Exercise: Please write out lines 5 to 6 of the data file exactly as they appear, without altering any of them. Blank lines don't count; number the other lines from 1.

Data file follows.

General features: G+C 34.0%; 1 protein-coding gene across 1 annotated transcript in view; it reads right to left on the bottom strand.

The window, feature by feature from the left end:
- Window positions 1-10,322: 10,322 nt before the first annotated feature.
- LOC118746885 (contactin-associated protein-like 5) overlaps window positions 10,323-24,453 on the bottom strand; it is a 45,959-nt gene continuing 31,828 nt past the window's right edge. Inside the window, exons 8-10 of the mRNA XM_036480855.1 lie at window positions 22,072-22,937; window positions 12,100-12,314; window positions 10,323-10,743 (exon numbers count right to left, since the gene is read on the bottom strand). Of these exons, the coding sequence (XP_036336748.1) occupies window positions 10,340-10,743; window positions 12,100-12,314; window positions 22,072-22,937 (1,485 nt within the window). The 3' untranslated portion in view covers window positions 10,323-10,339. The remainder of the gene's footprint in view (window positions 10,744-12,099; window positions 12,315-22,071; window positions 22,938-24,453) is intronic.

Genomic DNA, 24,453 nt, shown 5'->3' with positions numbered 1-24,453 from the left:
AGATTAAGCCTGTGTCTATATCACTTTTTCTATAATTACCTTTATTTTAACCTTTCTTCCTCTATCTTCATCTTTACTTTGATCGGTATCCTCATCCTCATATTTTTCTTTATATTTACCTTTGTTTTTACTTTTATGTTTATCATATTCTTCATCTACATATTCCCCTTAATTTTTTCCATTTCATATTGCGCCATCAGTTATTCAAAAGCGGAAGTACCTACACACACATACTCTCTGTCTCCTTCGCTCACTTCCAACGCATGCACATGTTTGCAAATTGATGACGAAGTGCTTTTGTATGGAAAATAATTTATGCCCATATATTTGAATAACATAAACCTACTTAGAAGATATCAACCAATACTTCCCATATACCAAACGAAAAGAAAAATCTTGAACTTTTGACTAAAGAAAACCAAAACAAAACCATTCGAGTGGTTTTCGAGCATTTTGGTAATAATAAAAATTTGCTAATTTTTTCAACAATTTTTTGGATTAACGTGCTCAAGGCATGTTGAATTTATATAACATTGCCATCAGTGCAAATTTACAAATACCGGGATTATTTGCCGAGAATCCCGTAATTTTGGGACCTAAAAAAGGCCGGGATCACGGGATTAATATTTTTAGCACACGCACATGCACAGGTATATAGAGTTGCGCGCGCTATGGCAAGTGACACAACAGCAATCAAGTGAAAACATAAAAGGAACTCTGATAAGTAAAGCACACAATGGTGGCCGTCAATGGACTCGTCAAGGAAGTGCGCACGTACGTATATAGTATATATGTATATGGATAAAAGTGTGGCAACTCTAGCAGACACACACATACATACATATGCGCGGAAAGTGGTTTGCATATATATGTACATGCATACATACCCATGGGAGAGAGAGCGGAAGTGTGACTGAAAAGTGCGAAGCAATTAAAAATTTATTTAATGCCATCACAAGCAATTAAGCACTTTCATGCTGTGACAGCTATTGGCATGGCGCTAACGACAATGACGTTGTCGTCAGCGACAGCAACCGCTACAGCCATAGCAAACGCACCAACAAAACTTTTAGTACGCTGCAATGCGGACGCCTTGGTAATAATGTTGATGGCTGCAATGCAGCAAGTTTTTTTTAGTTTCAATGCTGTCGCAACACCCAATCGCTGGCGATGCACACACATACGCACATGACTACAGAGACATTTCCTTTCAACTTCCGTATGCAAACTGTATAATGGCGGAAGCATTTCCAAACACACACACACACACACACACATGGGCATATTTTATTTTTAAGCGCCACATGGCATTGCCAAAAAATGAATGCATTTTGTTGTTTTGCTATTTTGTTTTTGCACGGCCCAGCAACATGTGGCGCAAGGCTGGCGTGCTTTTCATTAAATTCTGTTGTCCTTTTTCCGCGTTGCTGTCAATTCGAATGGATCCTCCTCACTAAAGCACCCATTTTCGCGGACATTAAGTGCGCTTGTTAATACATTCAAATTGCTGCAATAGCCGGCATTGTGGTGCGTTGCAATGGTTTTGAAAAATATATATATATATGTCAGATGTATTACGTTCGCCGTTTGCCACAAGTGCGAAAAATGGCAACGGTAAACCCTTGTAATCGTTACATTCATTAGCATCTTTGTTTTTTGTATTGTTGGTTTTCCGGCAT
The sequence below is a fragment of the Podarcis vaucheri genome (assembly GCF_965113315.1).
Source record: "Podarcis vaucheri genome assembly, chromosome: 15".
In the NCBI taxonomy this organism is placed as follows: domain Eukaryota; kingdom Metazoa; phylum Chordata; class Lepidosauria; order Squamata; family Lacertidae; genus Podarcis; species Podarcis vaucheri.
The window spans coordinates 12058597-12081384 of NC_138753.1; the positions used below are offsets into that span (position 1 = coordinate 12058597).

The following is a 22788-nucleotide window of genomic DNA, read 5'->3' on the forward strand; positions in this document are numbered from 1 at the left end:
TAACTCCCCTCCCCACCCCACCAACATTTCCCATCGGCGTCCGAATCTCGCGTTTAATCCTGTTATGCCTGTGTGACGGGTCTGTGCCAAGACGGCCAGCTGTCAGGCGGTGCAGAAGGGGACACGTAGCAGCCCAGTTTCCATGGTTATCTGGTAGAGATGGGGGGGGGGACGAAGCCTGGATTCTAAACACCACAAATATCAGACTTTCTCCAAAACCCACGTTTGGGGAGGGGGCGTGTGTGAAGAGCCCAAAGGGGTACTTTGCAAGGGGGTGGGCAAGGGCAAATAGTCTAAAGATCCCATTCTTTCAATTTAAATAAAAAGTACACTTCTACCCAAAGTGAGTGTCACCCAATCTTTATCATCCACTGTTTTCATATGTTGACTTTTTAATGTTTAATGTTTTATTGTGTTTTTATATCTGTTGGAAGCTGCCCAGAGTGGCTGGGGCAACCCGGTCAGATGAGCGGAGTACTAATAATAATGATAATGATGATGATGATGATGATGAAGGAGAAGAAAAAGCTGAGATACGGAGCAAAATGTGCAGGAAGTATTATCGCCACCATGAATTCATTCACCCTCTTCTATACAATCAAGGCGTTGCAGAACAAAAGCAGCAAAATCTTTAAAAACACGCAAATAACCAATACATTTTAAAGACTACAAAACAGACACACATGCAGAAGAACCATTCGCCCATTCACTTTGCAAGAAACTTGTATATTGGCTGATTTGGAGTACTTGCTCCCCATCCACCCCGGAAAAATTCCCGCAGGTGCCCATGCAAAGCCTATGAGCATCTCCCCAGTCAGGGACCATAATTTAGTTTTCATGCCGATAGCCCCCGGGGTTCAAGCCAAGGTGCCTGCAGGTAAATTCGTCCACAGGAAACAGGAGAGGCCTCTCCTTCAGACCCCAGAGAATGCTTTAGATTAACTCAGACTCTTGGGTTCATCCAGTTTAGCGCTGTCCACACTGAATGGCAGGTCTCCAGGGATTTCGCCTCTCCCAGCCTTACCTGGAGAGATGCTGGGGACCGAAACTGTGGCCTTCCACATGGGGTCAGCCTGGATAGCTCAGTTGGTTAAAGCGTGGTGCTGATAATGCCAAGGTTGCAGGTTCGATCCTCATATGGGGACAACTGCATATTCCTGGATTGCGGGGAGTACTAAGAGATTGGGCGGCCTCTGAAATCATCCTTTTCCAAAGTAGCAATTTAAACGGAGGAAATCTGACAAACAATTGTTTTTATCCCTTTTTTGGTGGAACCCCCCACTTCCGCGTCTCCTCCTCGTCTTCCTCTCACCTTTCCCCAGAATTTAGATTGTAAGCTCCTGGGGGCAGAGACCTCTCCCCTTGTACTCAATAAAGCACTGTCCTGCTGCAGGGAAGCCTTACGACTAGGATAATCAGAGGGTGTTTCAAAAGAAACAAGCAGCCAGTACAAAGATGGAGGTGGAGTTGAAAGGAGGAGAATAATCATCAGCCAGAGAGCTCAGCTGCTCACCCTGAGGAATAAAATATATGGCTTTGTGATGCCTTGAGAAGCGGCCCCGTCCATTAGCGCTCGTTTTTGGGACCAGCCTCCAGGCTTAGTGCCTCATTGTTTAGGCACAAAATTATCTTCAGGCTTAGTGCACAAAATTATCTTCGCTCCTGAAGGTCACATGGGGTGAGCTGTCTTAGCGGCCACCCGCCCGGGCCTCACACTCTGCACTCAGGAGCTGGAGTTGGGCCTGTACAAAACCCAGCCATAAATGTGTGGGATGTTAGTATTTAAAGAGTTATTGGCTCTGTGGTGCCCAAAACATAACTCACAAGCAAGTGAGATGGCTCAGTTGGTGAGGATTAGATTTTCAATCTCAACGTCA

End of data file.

Genomic DNA, 24,453 nt, shown 5'->3' with positions numbered 1-24,453 from the left:
AGATTAAGCCTGTGTCTATATCACTTTTTCTATAATTACCTTTATTTTAACCTTTCTTCCTCTATCTTCATCTTTACTTTGATCGGTATCCTCATCCTCATATTTTTCTTTATATTTACCTTTGTTTTTACTTTTATGTTTATCATATTCTTCATCTACATATTCCCCTTAATTTTTTCCATTTCATATTGCGCCATCAGTTATTCAAAAGCGGAAGTACCTACACACACATACTCTCTGTCTCCTTCGCTCACTTCCAACGCATGCACATGTTTGCAAATTGATGACGAAGTGCTTTTGTATGGAAAATAATTTATGCCCATATATTTGAATAACATAAACCTACTTAGAAGATATCAACCAATACTTCCCATATACCAAACGAAAAGAAAAATCTTGAACTTTTGACTAAAGAAAACCAAAACAAAACCATTCGAGTGGTTTTCGAGCATTTTGGTAATAATAAAAATTTGCTAATTTTTTCAACAATTTTTTGGATTAACGTGCTCAAGGCATGTTGAATTTATATAACATTGCCATCAGTGCAAATTTACAAATACCGGGATTATTTGCCGAGAATCCCGTAATTTTGGGACCTAAAAAAGGCCGGGATCACGGGATTAATATTTTTAGCACACGCACATGCACAGGTATATAGAGTTGCGCGCGCTATGGCAAGTGACACAACAGCAATCAAGTGAAAACATAAAAGGAACTCTGATAAGTAAAGCACACAATGGTGGCCGTCAATGGACTCGTCAAGGAAGTGCGCACGTACGTATATAGTATATATGTATATGGATAAAAGTGTGGCAACTCTAGCAGACACACACATACATACATATGCGCGGAAAGTGGTTTGCATATATATGTACATGCATACATACCCATGGGAGAGAGAGCGGAAGTGTGACTGAAAAGTGCGAAGCAATTAAAAATTTATTTAATGCCATCACAAGCAATTAAGCACTTTCATGCTGTGACAGCTATTGGCATGGCGCTAACGACAATGACGTTGTCGTCAGCGACAGCAACCGCTACAGCCATAGCAAACGCACCAACAAAACTTTTAGTACGCTGCAATGCGGACGCCTTGGTAATAATGTTGATGGCTGCAATGCAGCAAGTTTTTTTTAGTTTCAATGCTGTCGCAACACCCAATCGCTGGCGATGCACACACATACGCACATGACTACAGAGACATTTCCTTTCAACTTCCGTATGCAAACTGTATAATGGCGGAAGCATTTCCAAACACACACACACACACACACACATGGGCATATTTTATTTTTAAGCGCCACATGGCATTGCCAAAAAATGAATGCATTTTGTTGTTTTGCTATTTTGTTTTTGCACGGCCCAGCAACATGTGGCGCAAGGCTGGCGTGCTTTTCATTAAATTCTGTTGTCCTTTTTCCGCGTTGCTGTCAATTCGAATGGATCCTCCTCACTAAAGCACCCATTTTCGCGGACATTAAGTGCGCTTGTTAATACATTCAAATTGCTGCAATAGCCGGCATTGTGGTGCGTTGCAATGGTTTTGAAAAATATATATATATATGTCAGATGTATTACGTTCGCCGTTTGCCACAAGTGCGAAAAATGGCAACGGTAAACCCTTGTAATCGTTACATTCATTAGCATCTTTGTTTTTTGTATTGTTGGTTTTCCGGCAT